DO NOT
: Try explaining things. Before you know, the neighbors would have found out how much you earn, spend, and save.

DO
: Smile and nod making an angle which could mean a yes maybe or a no maybe.

“I’m not asking you your salary, but how much do you earn compared to Indian standards?”


And you can almost see the currency converter in their heads ticking.

“I’ve heard many Indian girls and boys in the US live together. Is that true?”


TRY SAYING
: Yes, it is known as an orgy.

“Do you cook Indian food at all? No, you must be eating burger and fries, and beef and pork, no?”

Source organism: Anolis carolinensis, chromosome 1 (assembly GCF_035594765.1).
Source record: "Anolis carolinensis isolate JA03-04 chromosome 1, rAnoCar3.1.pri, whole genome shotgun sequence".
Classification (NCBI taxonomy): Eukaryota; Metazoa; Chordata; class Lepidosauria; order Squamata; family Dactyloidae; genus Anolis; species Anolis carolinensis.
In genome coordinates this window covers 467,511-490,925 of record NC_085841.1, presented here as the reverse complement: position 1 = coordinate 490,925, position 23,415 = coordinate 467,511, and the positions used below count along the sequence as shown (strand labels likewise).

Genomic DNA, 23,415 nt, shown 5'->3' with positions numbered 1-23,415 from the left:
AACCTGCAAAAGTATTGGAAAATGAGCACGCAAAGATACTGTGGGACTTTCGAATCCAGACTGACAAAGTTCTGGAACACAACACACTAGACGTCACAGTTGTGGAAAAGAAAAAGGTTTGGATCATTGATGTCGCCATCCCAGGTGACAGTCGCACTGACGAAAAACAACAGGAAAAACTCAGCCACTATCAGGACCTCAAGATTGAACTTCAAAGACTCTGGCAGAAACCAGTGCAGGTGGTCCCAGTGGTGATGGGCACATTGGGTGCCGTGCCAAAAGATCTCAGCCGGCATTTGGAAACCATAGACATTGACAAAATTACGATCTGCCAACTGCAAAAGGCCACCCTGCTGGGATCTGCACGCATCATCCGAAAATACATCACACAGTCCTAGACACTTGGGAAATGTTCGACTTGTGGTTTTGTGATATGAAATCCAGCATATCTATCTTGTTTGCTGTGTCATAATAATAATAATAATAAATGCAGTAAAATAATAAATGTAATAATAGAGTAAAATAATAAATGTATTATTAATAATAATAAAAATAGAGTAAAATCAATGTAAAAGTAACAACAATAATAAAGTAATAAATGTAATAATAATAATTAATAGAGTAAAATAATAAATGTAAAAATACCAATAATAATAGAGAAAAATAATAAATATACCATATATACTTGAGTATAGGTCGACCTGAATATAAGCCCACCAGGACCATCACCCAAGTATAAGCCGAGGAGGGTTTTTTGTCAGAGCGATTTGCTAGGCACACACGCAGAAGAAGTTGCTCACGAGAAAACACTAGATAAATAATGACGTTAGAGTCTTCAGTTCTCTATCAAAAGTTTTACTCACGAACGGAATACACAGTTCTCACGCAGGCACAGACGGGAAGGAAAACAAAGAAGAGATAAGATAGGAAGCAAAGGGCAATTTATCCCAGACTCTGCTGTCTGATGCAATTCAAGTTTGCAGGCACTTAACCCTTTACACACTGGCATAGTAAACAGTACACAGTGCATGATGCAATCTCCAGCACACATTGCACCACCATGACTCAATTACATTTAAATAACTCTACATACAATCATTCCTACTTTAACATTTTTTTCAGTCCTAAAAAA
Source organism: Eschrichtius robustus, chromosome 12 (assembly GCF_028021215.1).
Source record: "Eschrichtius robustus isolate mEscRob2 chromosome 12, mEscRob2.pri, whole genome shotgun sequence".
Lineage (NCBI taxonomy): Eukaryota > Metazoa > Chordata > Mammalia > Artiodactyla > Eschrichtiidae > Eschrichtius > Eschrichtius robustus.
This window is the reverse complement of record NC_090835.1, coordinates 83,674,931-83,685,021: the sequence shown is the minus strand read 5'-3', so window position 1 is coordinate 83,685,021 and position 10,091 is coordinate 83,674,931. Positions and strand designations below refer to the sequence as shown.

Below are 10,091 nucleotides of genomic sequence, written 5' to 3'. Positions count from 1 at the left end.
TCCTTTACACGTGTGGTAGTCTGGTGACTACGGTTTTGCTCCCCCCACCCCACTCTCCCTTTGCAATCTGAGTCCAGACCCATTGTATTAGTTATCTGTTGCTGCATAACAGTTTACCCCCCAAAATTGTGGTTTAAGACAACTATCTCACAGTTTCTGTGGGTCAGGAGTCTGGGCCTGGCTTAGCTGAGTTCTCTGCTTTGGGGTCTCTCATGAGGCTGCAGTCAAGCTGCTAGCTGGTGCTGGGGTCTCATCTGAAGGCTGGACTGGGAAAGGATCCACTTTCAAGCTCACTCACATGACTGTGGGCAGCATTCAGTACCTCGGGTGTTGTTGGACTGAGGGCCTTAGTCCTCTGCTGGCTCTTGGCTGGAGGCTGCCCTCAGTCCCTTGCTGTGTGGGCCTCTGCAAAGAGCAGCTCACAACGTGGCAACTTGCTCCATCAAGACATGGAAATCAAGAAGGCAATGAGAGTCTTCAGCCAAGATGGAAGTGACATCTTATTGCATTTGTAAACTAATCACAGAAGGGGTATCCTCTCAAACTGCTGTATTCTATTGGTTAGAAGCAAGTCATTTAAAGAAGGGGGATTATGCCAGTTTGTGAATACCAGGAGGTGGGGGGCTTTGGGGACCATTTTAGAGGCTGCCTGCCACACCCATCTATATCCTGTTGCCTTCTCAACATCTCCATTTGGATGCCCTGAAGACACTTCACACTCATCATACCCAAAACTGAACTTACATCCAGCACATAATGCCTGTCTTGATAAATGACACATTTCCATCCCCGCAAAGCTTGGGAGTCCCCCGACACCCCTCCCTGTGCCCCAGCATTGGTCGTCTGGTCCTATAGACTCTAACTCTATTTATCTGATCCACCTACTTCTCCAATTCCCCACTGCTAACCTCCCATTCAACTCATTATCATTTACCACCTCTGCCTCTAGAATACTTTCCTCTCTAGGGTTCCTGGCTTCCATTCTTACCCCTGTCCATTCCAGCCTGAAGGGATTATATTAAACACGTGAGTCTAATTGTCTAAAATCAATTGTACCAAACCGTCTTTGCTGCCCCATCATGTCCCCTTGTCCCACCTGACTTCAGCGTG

TRY SAYING
: Yes, and bison meat too, transported all the way from Yellowstone National Park.

“Aren’t people in your country smelly and refuse to take a bath every day?”


TRY SAYING
: (Assuming “your country” refers to America) Yes, and it is sometimes required by the law in certain states that international students soap them clean.

“Is there some good news we should know about?”


TRY SAYING
: “Absolutely !!”. Then look indicatively at those tires on your tummy, thanks to a diet rich in Nutella and McDonald’s.